Kokoro Connect, Volumes 9-10: Asu Random

Book Info

Kokoro Connect, Volume 9: Asu Random, Part 1
Kokoro Connect, Volume 10: Asu Random, Part 2
  • Format: novel
  • Author: Sadanatsu Anda
  • Cover Artist: Shiromizakana
  • Translator: Molly Lee
  • Publisher: J-Novel Club (volume 1, volume 2)

Summary

Summary’s coming up front this time because I can’t figure out how to talk about the text without major spoilers.

In short: An excellent climax for the series. The Cultural Research Club’s final phenomenon sees the Club having to work on a bigger scale, and watching them figure out how to strengthen their connections to get through it is a delight as always. ⭐⭐⭐⭐⭐

Review

Kokoro Connect is unusual for a light novel series in that it has a finite ending instead of stalling or getting cancelled. Not only that, but it managed to stick the landing too.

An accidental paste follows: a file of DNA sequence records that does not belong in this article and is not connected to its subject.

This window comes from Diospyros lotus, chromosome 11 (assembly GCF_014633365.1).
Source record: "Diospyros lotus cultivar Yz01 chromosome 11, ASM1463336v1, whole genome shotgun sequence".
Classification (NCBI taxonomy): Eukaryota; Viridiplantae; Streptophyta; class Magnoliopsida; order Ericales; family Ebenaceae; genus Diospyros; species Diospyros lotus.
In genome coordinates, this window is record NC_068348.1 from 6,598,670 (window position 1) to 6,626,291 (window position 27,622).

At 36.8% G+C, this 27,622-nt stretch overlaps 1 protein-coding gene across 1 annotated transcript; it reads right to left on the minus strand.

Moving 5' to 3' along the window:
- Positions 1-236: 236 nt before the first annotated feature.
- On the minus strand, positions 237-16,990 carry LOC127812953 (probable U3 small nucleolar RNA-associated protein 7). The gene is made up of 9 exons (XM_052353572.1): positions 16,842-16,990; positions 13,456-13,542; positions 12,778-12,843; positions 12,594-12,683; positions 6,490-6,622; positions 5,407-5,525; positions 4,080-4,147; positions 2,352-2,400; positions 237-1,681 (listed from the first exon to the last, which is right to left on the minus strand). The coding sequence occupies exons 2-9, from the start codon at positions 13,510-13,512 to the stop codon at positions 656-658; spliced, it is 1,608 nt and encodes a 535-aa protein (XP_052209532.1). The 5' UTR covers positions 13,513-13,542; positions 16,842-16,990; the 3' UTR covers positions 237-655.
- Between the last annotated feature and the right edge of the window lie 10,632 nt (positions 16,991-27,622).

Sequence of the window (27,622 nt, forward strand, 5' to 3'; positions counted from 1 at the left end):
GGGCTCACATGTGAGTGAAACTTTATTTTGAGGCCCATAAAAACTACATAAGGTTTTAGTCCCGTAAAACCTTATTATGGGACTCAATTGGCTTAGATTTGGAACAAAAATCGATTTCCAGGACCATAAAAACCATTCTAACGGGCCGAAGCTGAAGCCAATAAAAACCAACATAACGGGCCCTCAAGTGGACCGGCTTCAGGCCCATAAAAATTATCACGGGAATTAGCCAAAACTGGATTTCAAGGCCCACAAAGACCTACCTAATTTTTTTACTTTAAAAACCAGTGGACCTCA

(Okay, there’s one more epilogue volume to go, so this may be slightly premature – but I doubt it.)

Asu Random is very much a book in two parts, rather than two distinct entities, so I’m going to talk about them together. One note: if you haven’t read Step Time yet, I suggest reading at least the last story first. It’s actually doing more setup for Asu Random than I suspected at the time.

The first volume takes a little bit of time to get going, but that’s something it can afford. It starts off by giving us a contrast to the last story in Step Time. There, the CRC was seen by a number of other students as being “cool”, even if the first years weren’t quite sure why. Suddenly, we see them being feared. It isn’t until Heartseed shows up halfway through that we finally learn why… and also learn about the giant ticking bomb. This time it’s other students going through phenomena, not the CRC; but if they don’t do something, they’re about to lose all memories of the past two years.